In May 1995, Keane met with Klisiak. At that meeting Keane was informed that Allen had denied her request to use the shoe stockroom shortcut. Furthermore, Klisiak provided Keane with a new work schedule which required Keane to work on Thursday evenings and Fridays. Though Keane protested that she had always been and was likewise then unavailable to work on Thursday evenings and Fridays, Klisiak replied that the schedule could not be changed. Feeling that Sears had failed to accommodate her disability and was attempting to make her work environment inhospitable, Keane believed she had no choice other than to resign.

The EEOC filed suit against Sears alleging that the company had failed to reasonably accommodate Keane's disability, in violation of the ADA. When Keane was granted leave to intervene, her amended complaint further alleged that Sears had constructively discharged Keane from her position. Sears filed a motion for summary judgment on both claims. The district court determined that summary judgment was appropriate on plaintiffs' first claim after it had concluded that Keane was not disabled within the terms of the ADA. Specifically, the court held that since Keane was able to walk with the assistance of a cane she was not substantially limited in her ability to walk, and thus not disabled. With regard to Keane's claim of constructive discharge, the district court bypassed the question of whether such a claim is cognizable under the ADA. Rather, the court concluded that even assuming such a claim is theoretically viable, in Keane's case the claim would fail, as she was not (1) disabled, and (2) subjected to conditions that were so intolerable as to require resignation. Thus, the court likewise granted Sears summary judgment on the constructive discharge claim. The EEOC and Keane now appeal, arguing that disputed issues of fact exist as to whether Keane is disabled as the term is understood under the ADA.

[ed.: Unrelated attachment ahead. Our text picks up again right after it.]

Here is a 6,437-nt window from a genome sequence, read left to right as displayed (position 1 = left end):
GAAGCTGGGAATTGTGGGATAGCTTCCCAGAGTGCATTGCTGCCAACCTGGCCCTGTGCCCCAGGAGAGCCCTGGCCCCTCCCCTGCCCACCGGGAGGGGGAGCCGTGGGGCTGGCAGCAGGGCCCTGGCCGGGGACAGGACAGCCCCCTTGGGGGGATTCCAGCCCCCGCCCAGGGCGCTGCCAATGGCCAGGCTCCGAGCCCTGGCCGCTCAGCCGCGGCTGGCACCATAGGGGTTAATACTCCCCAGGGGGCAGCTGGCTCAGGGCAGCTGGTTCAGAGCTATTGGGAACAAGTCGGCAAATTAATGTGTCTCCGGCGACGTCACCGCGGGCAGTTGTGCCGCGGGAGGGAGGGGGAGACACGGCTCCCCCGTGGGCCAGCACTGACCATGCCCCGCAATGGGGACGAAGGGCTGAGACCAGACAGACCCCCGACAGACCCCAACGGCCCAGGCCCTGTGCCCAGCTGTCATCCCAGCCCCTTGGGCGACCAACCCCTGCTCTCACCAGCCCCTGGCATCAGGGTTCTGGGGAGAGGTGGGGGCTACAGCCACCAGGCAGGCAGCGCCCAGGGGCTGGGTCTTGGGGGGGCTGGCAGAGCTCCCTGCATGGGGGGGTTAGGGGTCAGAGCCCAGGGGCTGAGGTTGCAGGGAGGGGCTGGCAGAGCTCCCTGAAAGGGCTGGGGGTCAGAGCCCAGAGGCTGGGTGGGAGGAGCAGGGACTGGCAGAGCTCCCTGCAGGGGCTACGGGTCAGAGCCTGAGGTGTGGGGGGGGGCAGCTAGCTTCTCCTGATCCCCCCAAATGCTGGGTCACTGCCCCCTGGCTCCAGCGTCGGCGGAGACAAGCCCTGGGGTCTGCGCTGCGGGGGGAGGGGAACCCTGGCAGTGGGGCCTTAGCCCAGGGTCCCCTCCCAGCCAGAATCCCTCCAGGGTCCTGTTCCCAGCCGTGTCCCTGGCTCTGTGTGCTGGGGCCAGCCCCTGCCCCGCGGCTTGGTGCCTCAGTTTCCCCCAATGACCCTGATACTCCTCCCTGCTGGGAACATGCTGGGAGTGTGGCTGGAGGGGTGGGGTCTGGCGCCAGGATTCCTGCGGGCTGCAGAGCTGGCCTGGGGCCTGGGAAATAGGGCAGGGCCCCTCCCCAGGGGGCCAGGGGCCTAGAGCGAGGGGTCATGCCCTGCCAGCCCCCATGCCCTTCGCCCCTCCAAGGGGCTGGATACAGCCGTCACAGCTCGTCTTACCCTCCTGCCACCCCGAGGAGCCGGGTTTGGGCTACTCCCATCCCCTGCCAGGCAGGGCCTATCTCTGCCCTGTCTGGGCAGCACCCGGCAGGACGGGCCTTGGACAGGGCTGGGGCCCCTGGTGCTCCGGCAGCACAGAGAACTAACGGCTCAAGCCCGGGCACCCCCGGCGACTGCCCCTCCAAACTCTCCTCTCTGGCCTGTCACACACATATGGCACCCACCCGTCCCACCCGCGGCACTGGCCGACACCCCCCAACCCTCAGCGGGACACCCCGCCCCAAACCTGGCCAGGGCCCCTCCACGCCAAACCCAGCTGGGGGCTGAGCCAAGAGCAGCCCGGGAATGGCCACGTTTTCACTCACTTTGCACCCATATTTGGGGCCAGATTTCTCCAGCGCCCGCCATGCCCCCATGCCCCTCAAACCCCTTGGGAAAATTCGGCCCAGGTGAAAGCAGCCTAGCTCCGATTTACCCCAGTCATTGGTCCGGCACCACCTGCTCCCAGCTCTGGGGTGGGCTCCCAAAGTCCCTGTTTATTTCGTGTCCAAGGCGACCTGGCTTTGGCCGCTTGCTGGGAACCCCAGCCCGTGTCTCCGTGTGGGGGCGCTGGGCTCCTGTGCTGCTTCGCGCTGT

A. Standard of Review

In reviewing a district court's grant of summary judgment, we assess the record de novo and reach our own conclusions of law or fact as they flow from the record before us. Miranda v. Wisconsin Power & Light Co., 91 F.3d 1011, 1014 (7th Cir. 1996). This plenary review of the evidence requires that we employ the standard prescribed in Rule 56(c) of the Federal Rules of Civil Procedure, and determine that summary judgment is appropriate "if the pleadings, depositions, answers to interrogatories, and admissions on file, together with the affidavits, if any, show that there is no genuine issue as to any material fact and that the moving party is entitled to judgment as a matter of law." Simply put, Rule 56(c) mandates an approach in which summary judgment is proper only if there is no reasonably contestable issue of fact that is potentially outcome- determinative. Wallace v. SMC Pneumatics, Inc., 103 F.3d 1394, 1396 (7th Cir. 1997).